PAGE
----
True also, and I do get the logic of it. But I think it removes or significantly reduces the space for spontaneity or that X factor that comes from talent or desire. Using Howard as an example, perhaps his numbers were starting to hit and that was the reason he was taken off. If I recall correctly I think he had just fetched a great ball and under pressure spun Murphy right on the Cusack sideline and put the ball up the wing, I think to Flynn who kicked a great point. Maybe he was gassed and needed to come off, that was the last good thing he had left in him. But maybe if you play it by form etc and you leave him on and he produces another amazing piece of skill, something that we remember.
I’m mindful of situations like MacAuley against Kerry, where he stretched to flick the ball onto KevMc for his late goal in one of the semifinals, as an example where a player is wrecked but something other than energy drives him to do something significant.
I won’t go off on one about Weber’s rationality but I think if you reduce everything down to a means/ end equation you end up like Mayo, taking off their best forward because the numbers say so.
Generally I would agree but I think the fact we are now using the other player for a tap-in actually influenced the keeper to shift, which Scully then utilised against him.
Very smart play by a player that is dreadfully underrated.
If you mean the second goal it was a slight feint of Scully hands to the left that sent the keeper off balance
The second goal, it looked like the keeper fully expected Scully to tee up Rock and shifted accordingly.
But…look at Scully’s hands movement
Correct me if I’m wrong but McGuinness introduced an ultra defensive approach in 2011 with 14 or 15 players in their own half with quick transition to attack. This strategy acknowledged the strengths and weaknesses of his individual players as he identified they could not compete on a man to man basis.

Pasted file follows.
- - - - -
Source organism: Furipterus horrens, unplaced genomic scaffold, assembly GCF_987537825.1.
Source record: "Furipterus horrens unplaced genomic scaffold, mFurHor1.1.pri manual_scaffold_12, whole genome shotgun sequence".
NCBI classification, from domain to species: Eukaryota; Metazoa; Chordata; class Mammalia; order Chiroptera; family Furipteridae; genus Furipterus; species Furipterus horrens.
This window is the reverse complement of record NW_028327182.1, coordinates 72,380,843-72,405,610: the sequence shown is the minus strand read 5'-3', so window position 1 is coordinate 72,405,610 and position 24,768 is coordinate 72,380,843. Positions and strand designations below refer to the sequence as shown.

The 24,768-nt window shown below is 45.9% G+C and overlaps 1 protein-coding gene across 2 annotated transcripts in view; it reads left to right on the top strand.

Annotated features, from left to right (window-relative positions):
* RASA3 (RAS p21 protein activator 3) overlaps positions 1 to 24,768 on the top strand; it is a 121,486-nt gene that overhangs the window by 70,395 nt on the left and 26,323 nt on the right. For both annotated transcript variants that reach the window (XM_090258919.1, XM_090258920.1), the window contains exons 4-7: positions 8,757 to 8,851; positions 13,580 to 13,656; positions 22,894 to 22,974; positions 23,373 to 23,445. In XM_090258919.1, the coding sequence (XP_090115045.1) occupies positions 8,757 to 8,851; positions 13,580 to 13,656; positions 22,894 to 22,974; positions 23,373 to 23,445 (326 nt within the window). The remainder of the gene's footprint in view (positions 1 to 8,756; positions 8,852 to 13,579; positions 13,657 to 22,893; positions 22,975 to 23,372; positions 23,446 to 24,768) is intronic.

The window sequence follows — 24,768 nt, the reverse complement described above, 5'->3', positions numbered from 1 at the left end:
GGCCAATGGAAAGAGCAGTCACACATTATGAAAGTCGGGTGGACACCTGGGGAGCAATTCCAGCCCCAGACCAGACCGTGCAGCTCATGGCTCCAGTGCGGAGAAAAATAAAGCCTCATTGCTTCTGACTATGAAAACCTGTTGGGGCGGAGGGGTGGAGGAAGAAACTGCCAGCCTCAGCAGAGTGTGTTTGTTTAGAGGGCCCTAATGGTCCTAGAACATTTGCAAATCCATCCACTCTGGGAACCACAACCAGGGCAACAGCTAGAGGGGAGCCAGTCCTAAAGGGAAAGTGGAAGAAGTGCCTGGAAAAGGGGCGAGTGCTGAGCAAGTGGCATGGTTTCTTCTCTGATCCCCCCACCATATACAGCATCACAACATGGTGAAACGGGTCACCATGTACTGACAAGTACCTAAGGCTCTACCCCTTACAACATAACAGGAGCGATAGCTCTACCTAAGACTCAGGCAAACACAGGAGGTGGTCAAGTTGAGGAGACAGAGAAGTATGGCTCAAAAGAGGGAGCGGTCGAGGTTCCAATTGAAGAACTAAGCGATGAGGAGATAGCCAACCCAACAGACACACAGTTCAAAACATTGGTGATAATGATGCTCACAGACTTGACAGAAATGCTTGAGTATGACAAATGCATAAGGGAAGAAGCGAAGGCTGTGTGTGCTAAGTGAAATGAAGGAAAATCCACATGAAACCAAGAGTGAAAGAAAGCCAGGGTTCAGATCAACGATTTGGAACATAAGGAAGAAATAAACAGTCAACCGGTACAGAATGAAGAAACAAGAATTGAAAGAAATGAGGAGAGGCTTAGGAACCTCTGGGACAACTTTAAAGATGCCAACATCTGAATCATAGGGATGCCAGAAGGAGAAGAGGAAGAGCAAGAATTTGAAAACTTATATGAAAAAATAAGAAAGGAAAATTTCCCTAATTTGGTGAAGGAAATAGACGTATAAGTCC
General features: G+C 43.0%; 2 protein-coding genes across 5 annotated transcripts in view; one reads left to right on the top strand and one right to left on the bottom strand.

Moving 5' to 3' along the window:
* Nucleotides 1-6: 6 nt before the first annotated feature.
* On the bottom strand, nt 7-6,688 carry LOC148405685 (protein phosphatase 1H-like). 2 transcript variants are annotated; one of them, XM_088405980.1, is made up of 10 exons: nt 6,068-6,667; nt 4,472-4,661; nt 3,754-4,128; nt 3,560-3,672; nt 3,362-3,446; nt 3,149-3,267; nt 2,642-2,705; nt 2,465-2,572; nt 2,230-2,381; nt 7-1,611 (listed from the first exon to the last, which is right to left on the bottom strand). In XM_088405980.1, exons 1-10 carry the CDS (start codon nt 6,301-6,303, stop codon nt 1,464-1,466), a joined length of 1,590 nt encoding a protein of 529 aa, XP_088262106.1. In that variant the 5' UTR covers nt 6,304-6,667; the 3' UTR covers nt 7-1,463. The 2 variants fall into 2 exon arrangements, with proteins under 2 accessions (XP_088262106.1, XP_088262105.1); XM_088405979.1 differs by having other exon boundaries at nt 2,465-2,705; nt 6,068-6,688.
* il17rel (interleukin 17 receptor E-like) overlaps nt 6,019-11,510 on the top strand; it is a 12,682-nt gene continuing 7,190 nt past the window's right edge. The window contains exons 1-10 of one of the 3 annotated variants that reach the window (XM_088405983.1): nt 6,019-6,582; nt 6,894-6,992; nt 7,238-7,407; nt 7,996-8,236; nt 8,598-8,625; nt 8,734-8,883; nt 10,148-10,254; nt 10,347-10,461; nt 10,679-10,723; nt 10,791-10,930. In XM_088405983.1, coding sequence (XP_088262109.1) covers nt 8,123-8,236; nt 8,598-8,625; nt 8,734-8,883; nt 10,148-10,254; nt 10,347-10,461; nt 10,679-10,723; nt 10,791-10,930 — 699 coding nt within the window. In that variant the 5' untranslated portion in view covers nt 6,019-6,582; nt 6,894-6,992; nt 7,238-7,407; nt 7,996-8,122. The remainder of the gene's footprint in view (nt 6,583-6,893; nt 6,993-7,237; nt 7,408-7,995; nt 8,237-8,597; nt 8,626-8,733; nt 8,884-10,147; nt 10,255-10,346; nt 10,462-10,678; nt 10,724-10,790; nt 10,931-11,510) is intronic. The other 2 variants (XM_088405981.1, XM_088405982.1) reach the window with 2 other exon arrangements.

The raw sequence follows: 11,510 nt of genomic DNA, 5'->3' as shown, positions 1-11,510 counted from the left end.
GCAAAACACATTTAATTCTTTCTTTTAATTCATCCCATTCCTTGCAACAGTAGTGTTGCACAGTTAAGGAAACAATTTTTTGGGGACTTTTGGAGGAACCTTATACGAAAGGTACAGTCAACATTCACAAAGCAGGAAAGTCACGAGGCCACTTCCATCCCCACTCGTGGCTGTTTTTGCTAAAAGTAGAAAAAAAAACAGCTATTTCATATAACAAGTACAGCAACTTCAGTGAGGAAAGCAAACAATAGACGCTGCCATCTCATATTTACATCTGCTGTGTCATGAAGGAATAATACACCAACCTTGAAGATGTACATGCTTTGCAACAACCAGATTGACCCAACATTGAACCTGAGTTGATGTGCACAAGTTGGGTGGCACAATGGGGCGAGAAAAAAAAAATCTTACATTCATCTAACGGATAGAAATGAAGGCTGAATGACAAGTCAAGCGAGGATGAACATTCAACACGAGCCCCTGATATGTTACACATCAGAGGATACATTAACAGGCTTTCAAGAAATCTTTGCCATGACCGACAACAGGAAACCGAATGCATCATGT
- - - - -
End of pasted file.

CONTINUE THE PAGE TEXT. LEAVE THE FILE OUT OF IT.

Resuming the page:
It was a somewhat revolutionary and much maligned approach at the time but it was ultimately successful in 2012 and verly nearly in 2014. He deserves some credit for this even though we completely played into their hands in 14.
The other top teams adapted and evolved their strategies to suit their players and ultimately this more balanced approach won out for ourselves the Yerras in 2014 and yes Mayo too in recent years.
So for him to not understand our approach in the latter stages of the game on Saturday which is an evolution of what he started and a reaction to the new Super 8s is incredible but not unexpected in the phoney war being conducted by the GAA media at the moment.
Another thing I’ve been thinking about as to why we seemed to be below par on Saturday night was the likely scenario of facing the same opposition again in an all Ireland final. Maybe we don’t want to give away too much
Scully feigned and then placed the ball for his second goal. The first goal was a tougher finish. He did the opposite but it was necessary and he did the right thing and hit it hard and low - hard for a keeper to react at almost point-blank range.
Was it the same amount of steps that kev took? We’ll have to learn to score goals without taking too many steps…